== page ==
Henry Jones Domville was born on 16th December 1818 in Greenwich, the fifth child of ten of James Bell Domville MD RN (1778-1846) and Sarah Rebecca Domville née Smith (1786-1825). Like his father, he served in the Royal Navy as a surgeon. Of his brothers, Dudley (1815-1835) served in the Royal Navy as a midshipman, James (1817-1883) served in the Royal Artillery as a Lieutenant-General, David (1820-1866) served in the Royal Navy as a chaplain, William (1822-1879) also served in the Royal Navy as a surgeon, and Edmund (1825-1901) served as a Lieutenant-Colonel in the Royal Marines.
Henry's mother died two days before Christmas Day, 1825, when he was seven years old. His father remarried in 1828, Mary Efford Kellock (1794-1859). Mary and her sister Catherine had previously opened a school in Greenwich, and Henry and his brothers were pupils at this school. From his father's second marriage, Henry gained two half-brothers, Edward Acheson Domville (1829-1880), who later worked in the Greenwich Hospital Schools, and Charles Kellock Domville (1831-1904), who became a railway engineer in Ireland and Ontario.
Henry Domville's career was summarised in his obituary in The British Medical Journal, 14 July 1888:
Inspector-General Henry Jones Dumville, C.B., M.D., Honorary Physician to the Queen, died at South Hill, Paignton [Devon], on July 8th, in his 70th year. Entering the service as Surgeon, May 18th, 1839, he became Staff-Surgeon, November 9th, 1849; Deputy Inspector-General, November 8th, 1864; and Inspector-General, February 13th, 1875; and retired December 17th, 1878.
From the Royal Navy List we learn that he served on shore throughout the Syrian campaign in 1840, with the Marine battalion at D'Jouni and Beyrout, and was present at the bombardment and capture of St. Jean d'Acre (war medal With Syrian clasp, Turkish medal for Acre);
He served on the voyage to Australia and New Zealand in 1841-43 of HMS Tortoise, a sailing ship built in Bombay in 1784, of 986 tons and 150 feet in length, and in the charge of Commander James Wood. Thomas Brownrigg was appointed surgeon and Henry Domville assistant surgeon. The purpose of the voyage was to deliver convicts to Hobart, Tasmania, and to complete an earlier mission by HMS Buffalo to obtain kauri spars, mainly for the large ships of the Royal Navy, from Te Karo Bay in New Zealand. Members of the 96th Regiment who were already destined for Australia, guarded the cargo of convicts. The obituary records:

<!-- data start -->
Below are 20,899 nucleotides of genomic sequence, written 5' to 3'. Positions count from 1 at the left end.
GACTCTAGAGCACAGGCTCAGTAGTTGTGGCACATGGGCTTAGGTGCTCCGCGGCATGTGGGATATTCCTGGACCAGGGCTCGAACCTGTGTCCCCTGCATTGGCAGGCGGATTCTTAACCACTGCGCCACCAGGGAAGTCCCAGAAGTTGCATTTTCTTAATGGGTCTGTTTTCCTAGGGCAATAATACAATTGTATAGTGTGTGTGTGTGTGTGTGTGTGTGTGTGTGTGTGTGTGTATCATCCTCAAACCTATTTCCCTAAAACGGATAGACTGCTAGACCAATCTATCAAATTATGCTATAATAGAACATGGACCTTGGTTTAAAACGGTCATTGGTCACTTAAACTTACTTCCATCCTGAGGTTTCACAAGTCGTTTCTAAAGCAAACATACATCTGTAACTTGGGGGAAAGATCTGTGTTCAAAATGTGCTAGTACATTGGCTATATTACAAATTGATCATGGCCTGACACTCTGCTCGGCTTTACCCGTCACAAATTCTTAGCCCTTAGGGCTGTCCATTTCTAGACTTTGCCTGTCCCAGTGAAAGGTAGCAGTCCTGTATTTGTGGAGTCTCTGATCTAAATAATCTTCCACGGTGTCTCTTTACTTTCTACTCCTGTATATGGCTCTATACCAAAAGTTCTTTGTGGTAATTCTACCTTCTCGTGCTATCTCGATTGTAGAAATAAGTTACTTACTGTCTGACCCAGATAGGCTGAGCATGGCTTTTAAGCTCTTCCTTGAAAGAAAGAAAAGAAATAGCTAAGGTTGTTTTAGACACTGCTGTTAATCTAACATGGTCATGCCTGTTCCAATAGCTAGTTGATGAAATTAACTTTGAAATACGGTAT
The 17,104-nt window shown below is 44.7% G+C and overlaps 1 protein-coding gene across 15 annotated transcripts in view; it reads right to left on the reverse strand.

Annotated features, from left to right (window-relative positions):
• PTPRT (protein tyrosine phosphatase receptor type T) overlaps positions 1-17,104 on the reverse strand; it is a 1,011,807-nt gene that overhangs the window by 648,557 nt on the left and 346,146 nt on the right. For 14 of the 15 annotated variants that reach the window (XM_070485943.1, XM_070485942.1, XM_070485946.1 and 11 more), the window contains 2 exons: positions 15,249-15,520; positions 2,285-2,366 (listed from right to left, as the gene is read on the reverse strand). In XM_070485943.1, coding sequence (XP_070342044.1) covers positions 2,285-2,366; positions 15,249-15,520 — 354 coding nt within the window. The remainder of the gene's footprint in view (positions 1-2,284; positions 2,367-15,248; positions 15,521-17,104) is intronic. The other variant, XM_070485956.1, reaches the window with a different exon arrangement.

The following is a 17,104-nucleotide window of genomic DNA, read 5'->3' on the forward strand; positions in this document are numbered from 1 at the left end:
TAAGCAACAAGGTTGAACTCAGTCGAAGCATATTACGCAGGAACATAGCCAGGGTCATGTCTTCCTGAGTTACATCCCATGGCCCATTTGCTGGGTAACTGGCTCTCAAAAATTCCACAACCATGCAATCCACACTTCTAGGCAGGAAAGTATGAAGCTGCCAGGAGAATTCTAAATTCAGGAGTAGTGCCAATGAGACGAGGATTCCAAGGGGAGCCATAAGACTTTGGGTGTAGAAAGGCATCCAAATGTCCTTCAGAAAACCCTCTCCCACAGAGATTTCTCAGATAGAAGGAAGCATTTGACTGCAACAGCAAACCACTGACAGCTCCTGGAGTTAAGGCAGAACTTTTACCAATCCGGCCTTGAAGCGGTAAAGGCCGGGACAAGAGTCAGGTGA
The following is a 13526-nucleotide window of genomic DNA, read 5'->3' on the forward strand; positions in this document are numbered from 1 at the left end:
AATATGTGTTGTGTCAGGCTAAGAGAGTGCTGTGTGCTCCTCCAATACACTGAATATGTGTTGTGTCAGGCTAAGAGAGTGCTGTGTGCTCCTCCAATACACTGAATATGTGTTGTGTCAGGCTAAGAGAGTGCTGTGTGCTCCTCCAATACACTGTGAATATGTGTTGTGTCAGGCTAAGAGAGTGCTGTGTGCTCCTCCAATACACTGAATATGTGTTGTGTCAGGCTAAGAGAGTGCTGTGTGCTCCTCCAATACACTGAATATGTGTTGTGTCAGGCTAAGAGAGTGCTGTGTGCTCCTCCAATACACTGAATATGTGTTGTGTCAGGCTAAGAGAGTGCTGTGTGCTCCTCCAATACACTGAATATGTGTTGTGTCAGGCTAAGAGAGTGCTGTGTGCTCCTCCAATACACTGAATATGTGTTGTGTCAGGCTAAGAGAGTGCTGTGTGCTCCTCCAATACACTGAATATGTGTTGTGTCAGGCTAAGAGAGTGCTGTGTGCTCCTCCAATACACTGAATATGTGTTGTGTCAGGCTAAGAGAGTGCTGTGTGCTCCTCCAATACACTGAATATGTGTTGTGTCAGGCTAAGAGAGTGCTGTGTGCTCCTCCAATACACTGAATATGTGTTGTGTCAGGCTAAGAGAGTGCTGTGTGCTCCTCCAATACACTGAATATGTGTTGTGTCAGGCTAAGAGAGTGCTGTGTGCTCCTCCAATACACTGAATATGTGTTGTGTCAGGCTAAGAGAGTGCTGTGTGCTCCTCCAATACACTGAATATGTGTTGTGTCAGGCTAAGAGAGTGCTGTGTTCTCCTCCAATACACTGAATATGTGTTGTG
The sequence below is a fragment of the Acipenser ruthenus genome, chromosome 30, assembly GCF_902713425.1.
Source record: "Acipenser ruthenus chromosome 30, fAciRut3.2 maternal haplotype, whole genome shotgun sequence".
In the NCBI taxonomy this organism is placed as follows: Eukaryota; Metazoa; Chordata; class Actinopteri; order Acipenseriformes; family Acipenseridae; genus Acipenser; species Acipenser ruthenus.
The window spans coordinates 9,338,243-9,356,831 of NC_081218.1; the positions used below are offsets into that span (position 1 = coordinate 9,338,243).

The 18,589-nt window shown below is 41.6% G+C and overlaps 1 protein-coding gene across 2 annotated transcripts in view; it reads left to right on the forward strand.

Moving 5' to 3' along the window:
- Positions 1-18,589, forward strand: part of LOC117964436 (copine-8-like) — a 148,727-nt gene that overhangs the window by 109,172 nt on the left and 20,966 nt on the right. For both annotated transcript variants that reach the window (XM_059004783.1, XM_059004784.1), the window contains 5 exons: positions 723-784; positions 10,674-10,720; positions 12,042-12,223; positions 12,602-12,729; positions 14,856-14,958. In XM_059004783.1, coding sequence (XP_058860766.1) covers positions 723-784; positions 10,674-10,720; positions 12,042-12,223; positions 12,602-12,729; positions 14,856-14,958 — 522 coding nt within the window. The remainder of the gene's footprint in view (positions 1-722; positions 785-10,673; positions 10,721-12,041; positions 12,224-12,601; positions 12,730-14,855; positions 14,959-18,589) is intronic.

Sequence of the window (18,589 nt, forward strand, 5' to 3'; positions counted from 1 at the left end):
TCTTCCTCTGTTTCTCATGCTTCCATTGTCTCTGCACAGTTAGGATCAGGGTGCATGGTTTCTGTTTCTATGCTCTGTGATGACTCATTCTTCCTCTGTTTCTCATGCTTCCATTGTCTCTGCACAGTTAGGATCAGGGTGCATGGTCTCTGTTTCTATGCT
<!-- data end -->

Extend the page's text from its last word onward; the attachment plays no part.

in New Zealand, while belonging to the Tortoise, Henry Domville was on shore camping in the forests for twelve months in medical charge of a party of men cutting timber; was sent with a detachment of men in a hired schooner, Three Bees to assist in quelling a disturbance among the natives at Tauranga;
Henry Domville's father, James Bell Domville MD, died in 1846. In 1847 Henry married Felicia Anna Pickard, a daughter of Captain J. Pickard, RN. Felicia was one year younger than Henry. His career continued:
He served in boats of the Philomel, on the Coast of Africa, was engaged in capture of an armed felucca with a crew of sixty men, and mounting a long 24-pounder, 1849; volunteered for the Arctic expedition in search of Sir John Franklin, 1850;
Henry Domville's younger brother, William Thomas Domville CB MD (1822-1879), who was also a surgeon in the Royal Navy, served on HMS Resolute in 1853, in the search for Rear-Admiral Sir John Franklin and his expedition to the Northwest Passage. During the search expedition, Domville Point in Wellington Channel in the Arctic was named after William Domville.
Henry Domville was sent to the Dragon and to the Tiger in 1852; engaged in the attack and destruction of the forts and batteries of Odessa; the Tiger was subsequently stranded in a fog about three miles from that town, and after several hours' exposure in a helpless condition to the fire of the enemy's riflemen and field batteries the ship was surrendered and the crew made prisoners of war. Under these circumstances the captain, one officer, and three men were dangerously wounded, and the former, with two others, underwent amputation during the engagement; General Baron Osten Sacken, in command of the army at Odessa, desiring to bear testimony to the conduct of Dr. Domville during and subsequent to the action, spontaneously presented him with a letter certifying to the zeal, courage, and professional skill evinced in his care and treatment of the wounded on that occasion;